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Debate Over Legal Status

Business, immigration reform and immigrant rights groups all seem skeptical of a proposal that would require all Colorado businesses to use a federal database to verify the legal residential status of new hires.
Former Congressman Tom Tancredo, a Jefferson County Republican, has proposed a 2010 ballot initiative that would require the state Legislature to mandate that businesses use the federal E-Verify system to check the immigration and residential status of all potential new workers.
But critics — some of whom are regularly divided on immigration reform issues — all seem to agree that the system is flawed. They have their different reasons, but in the end the groups believe that E-Verify does not accomplish what it is intended to accomplish.
On the immigrant rights side, the Colorado Immigrant Rights Coalition is concerned that requiring businesses to use E-Verify would lead to racial profiling and error.
On the immigration control side, the Colorado Alliance for Immigration Reform also points to the potential for error, arguing that the federal E-Verify system is not foolproof, and local businesses would be better served using the state’s Department of Motor Vehicles database to confirm legal residential status.
Stan Weekes, director of the Colorado Alliance for Immigration Reform, a group that raises caution flags over explosions in immigration, said DMV databases are much more complete because they include data such as biometric information. He adds that Colorado residents are already required to obtain a form of state identification — which is managed by the DMV — in order to legally work in the state after 30 days. He argues it would be relatively simple to connect the database to a verification system for employers to use.
“It seems to be a logical extension of a state-control issue,” he said. “It just seems logical to me to rely on our own resources here rather than be subject to the whims of the federal government.”
But the Colorado Immigrant Rights Coalition does not support even a state-level residential status verification system, arguing that any immigration reform efforts must take place on the federal level, not by the states themselves.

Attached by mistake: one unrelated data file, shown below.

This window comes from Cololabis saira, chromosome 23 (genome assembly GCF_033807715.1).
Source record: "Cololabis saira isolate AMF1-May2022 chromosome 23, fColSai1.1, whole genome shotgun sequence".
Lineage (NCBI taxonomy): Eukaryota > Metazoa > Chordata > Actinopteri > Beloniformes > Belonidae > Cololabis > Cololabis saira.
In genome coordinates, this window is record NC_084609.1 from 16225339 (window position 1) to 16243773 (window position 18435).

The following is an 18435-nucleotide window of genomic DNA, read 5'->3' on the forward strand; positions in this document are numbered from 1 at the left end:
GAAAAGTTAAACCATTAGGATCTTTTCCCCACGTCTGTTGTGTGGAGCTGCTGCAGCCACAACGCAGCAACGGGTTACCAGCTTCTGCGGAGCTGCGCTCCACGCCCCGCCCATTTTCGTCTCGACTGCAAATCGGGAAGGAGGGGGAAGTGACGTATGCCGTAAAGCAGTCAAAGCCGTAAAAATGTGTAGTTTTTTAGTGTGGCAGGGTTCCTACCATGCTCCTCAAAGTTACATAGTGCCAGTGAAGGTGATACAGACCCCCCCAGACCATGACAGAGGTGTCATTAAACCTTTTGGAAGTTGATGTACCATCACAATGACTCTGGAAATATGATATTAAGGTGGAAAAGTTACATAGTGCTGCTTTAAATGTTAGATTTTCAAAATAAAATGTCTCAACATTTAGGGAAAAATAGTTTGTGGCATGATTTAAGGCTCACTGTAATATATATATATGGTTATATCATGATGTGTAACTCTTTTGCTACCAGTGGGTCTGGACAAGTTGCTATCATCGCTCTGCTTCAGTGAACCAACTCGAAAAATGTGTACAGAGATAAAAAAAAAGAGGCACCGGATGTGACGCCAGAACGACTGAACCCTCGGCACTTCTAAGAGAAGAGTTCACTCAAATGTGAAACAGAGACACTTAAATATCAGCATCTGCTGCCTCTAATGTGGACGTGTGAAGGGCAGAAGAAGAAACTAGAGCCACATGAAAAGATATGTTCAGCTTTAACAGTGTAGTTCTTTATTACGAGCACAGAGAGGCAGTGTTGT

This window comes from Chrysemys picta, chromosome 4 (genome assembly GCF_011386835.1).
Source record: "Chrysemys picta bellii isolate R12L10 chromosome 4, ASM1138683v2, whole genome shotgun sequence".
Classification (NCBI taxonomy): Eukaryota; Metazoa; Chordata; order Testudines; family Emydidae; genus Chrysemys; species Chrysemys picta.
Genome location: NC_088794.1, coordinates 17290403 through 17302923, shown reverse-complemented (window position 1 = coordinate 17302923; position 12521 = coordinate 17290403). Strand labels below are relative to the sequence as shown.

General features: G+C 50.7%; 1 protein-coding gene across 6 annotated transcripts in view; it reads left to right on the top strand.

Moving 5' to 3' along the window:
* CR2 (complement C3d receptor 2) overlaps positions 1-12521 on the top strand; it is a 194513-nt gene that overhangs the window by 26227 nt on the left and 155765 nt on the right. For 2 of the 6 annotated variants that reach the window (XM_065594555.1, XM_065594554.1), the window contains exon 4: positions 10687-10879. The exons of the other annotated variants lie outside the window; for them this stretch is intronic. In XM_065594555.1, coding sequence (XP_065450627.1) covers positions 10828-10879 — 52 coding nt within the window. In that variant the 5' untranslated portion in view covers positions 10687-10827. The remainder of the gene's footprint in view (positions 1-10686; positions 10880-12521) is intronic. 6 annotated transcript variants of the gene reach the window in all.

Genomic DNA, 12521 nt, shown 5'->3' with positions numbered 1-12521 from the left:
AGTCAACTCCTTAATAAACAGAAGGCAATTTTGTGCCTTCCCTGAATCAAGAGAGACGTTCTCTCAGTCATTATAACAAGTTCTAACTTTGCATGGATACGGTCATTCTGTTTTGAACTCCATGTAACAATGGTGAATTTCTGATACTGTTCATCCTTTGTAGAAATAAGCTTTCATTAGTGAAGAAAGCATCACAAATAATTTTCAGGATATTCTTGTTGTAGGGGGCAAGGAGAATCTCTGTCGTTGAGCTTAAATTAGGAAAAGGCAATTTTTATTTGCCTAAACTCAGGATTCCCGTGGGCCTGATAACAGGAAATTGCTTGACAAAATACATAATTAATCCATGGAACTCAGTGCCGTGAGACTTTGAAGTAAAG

“Any kind of piecemeal — certainly state- and municipal-level legislation — that attempts to enforce what is a federal area of law — it’s ineffective at doing anything but terrorizing communities, causing more confusion and spending more taxpayer dollars at trying to enforce what has been a broken and outdated system for over a decade now,” said Chandra Russo, spokeswoman for the Colorado Immigrant Rights Coalition.
Her group is calling for comprehensive reform on the federal level that provides undocumented immigrants with a pathway to citizenship.
She adds that the E-Verify system has had instances of technical glitches and human error that has resulted in some legal residents having to wait long periods of time to work, or even losing their jobs.
In Arizona, however, such arguments were made during legal attempts to overturn a similar law there. But the law has survived several court challenges. Tancredo said he modeled his proposal after the Arizona law.
Business groups in the past have strongly opposed requiring employers to use the E-Verify system. While the Denver Metro Chamber of Commerce has not taken an active stance on Tancredo’s proposal because the proposed initiative must still pass several steps before being certified for the ballot, a spokeswoman for the organization indicated that business owners would likely object to the mandate portion of the initiative.
“In general, the Denver Metro Chamber does not support employer mandates,” said Amanda Arthur, spokeswoman for the organization.
Russo also points to the possibility of racial profiling if Tancredo’s proposal makes it to the ballot and is backed by voters.
“It is open to issues of racial profiling in the sense that you have Anglo folks who maybe aren’t too super familiar with the ways in which Latino names work,” she said, pointing out that many Latino names include both maternal and paternal last names. “Those are confused often times with Arabic or Muslim names, you have duplicate names — those also get confused.”

Distributed by Colorado Capitol Reporters

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